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Feet don't fail me now.
Observations from the Edge
Robert T. Nanninga
June 28, 2003
Did I hit pay dirt or what?
I always knew I would love Amsterdam. I mean what's not to love? Old world city with groovy nightlife of cafes and coffee shops, world-class cuisine, vital history, vibrant diversity, thriving art scene, high street shopping and red light slumming, and countless other temptations for every discernable taste. My favorite? The stylish Puccini, a bomboni boutique near the Jordaan's grey area. Chocolate decadence so addicting, we ran across town to restock before heading for Paris.
Such is the life of the bourgeois.
Now of course I'm not a fan of big cities. They're crowded, smelly, dirty, usually littered with dog feces, and lack all but fragments of living non-human biology. I also have an aversion for anyplace unfit for human life. So when planning our trip to Amsterdam, I figured the most I could expect was a taste of personal freedom attached to three days of gonzo tourism. At the time I had no idea how beautiful this city of 700,000 truly was. Nor did I understand how truly progressive the city really is.
From the moment we arrived I couldn't help but gawk at a city more than twice the age of western governance of North America. Not only is the city old, it has also found a way to sustain itself under less than encouraging conditions. Built on landfill in an area reclaimed from the sea, this city has achieved an incredible balance, while constantly meeting the challenge of maintaining economic viability and environmental responsibility.
And yes I'm sure Amsterdam has skeletons in it's municipal closet. I don't even want to think about the toxicity of the canal water or how the city disposes of its solid waste stream. And then there is the question of buildings leaning at odd angles.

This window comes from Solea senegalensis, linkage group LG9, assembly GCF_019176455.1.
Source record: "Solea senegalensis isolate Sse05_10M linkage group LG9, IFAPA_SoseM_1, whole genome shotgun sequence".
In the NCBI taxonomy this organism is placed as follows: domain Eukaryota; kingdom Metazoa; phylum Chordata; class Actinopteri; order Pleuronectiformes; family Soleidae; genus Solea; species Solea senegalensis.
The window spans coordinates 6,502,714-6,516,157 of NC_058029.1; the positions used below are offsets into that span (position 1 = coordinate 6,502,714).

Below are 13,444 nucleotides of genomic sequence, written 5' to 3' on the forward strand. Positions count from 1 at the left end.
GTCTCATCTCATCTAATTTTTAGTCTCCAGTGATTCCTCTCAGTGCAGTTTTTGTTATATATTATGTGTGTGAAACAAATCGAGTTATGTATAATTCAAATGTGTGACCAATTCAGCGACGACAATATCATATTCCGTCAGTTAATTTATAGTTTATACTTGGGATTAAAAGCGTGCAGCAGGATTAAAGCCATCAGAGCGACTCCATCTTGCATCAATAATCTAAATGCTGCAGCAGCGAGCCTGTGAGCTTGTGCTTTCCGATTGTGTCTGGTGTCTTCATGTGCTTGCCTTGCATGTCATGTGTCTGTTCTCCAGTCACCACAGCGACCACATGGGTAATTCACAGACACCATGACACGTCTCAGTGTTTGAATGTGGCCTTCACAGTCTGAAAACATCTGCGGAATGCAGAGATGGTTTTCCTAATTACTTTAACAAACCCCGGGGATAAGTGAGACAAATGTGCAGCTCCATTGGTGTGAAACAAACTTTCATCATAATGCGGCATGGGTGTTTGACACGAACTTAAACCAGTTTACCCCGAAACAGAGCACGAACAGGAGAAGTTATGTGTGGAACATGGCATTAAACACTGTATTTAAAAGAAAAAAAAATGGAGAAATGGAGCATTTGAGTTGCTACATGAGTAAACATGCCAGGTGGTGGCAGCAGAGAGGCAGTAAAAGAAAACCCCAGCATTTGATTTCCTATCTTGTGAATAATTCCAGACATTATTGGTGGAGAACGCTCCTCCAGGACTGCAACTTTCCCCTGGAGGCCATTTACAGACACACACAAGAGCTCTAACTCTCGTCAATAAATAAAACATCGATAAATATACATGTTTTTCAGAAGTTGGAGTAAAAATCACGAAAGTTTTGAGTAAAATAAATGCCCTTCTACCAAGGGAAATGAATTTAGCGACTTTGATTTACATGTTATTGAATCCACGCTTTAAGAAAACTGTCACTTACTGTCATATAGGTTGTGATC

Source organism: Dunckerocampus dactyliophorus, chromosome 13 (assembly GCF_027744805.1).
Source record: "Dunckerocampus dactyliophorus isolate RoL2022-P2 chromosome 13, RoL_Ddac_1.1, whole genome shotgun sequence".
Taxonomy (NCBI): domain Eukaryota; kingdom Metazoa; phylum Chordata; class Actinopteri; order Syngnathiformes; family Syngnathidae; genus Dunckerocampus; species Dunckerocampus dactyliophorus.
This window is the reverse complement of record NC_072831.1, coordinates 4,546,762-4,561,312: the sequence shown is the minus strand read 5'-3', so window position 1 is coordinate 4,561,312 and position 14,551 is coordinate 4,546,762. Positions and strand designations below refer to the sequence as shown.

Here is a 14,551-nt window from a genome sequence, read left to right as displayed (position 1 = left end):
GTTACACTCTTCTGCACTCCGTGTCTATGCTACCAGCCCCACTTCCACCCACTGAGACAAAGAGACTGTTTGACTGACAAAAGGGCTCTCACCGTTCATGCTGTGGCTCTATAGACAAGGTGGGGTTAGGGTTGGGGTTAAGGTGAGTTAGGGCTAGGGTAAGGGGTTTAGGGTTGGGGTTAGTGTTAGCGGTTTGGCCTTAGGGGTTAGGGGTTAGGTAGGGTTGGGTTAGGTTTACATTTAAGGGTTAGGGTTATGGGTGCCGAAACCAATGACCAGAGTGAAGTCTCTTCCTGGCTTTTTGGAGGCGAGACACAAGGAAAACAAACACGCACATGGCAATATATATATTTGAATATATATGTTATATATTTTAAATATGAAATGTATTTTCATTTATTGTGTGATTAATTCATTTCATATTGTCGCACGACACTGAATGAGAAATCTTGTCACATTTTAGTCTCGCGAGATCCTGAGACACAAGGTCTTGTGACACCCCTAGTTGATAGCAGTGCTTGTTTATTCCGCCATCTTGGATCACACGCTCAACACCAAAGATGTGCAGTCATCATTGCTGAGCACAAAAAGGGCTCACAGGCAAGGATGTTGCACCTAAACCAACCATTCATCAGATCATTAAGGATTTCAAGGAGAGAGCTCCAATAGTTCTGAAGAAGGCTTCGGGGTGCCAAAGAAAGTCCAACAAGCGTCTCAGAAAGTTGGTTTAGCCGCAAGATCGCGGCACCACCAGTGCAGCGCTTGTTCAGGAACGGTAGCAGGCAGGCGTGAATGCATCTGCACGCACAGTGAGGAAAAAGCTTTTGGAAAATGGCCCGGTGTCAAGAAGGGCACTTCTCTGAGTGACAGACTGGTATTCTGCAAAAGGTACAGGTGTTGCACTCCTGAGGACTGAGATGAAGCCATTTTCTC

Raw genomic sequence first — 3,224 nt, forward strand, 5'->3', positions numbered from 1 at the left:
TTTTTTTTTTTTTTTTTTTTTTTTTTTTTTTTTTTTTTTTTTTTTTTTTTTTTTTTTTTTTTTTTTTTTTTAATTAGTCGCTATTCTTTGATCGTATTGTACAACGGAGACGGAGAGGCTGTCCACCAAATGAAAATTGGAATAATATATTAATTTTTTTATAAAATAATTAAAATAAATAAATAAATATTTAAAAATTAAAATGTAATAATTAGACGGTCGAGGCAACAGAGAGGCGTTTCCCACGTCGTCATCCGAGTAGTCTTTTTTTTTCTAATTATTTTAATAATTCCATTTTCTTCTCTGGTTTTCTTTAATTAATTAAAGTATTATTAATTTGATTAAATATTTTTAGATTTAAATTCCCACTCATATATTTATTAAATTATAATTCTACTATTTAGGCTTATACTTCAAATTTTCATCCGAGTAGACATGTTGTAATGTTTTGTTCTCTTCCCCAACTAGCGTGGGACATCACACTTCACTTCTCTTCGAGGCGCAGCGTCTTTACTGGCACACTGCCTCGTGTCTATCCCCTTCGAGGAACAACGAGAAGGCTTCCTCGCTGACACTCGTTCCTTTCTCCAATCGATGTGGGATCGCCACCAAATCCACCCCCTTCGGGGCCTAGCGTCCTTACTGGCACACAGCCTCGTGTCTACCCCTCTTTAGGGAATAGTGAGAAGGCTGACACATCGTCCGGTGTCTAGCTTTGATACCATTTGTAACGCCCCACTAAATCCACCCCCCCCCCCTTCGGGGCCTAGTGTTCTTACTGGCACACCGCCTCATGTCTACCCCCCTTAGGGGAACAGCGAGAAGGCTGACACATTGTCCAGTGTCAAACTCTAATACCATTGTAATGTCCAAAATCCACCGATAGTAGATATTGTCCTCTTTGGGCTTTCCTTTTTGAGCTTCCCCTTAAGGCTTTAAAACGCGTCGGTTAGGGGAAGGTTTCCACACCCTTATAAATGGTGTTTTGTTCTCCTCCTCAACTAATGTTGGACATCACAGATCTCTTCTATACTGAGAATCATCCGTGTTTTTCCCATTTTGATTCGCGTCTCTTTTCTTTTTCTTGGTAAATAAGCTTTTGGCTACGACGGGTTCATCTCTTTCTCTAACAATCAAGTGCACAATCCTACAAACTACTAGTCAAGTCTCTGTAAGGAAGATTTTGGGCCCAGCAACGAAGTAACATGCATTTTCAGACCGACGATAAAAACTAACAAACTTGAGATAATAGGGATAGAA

While getting a tattoo in such a building, I was treated to a bitch session regarding city politics, graft, and the crackdown on individual freedoms, due to pressure from advocates of the European Union. Complaints of taxation without representation, American globalization, corporate fascism, and illegal immigration differed in name and nationality only. The general consensus was that Amsterdam was no longer recognizable, and that trucks were responsible for sagging buildings, and it would soon be time to move on.
I laughed, of course, knowing in a globalized world there is nowhere else to go.
Coming from a place where people rely on the family SUV to pop down to the 7-11 for milk and beer, I noted there was no place to park anything larger than a V.W. BUG, let alone a Ford Excursion. As a visitor, I was completely charmed by the city of canals. If it were possible to exist in a Kodak moment this would be the place. For three days we did nothing but eat, walk, and marvel at how easy it would be to live without an automobile if given the chance.
Unlike Southern California, where transportation choices range from monstrous automobiles, buses from hell, trains to get you somewhat close to your point of destination, and the never popular walk or ride at your own risk option, Amsterdam is a city where bicycles out number automobiles a hundred to one. And getting around is easy once you know where you're going. Density has its advantages.
If transportation choices had a "Rock, Paper, Scissors" game to clarify dominance in any given market, bicycles would win every time in Amsterdam. Pedestrians trump trams. Trams best autos. Autos take out pedestrians, and bicycles rule everything but the canals. And like everywhere else in the world, the people on in-line skates were of no significance.
Bikes are everywhere- chained to everything.
I can't count the number of times I was nearly run down by cyclists. Cars you can here coming, providing enough time to yield the right of way. Trams are hard to miss, and the only way to encounter a canal boat is to fall into a canal, at which point on-coming traffic would be the least of your worries. Other than a twinkling bell bikes are silent, and come at you from every which way. Once I had to dodge a woman on a bike with shopping in one hand and a cell phone in the other.
Thankfully, Amsterdam was designed centuries before the automobile, and therefore easy it's to get around the city with sensible walking shoes and map in hand. Seeing that it is possible for a city to thrive without the ecological damage associated with the burning of fossil fuels, and the over-development needed to accommodate vehicular traffic.
Having seen Amsterdam, I now see California as so far behind the transportation-planning curve it borders on retardation. I also know that walkable communities are not only possible but also highly preferable to the polluting gridlock of San Diego County. California has a lot to learn from the Dutch. Human oriented transportation planning is a fabulous concept.
I do hope it catches on.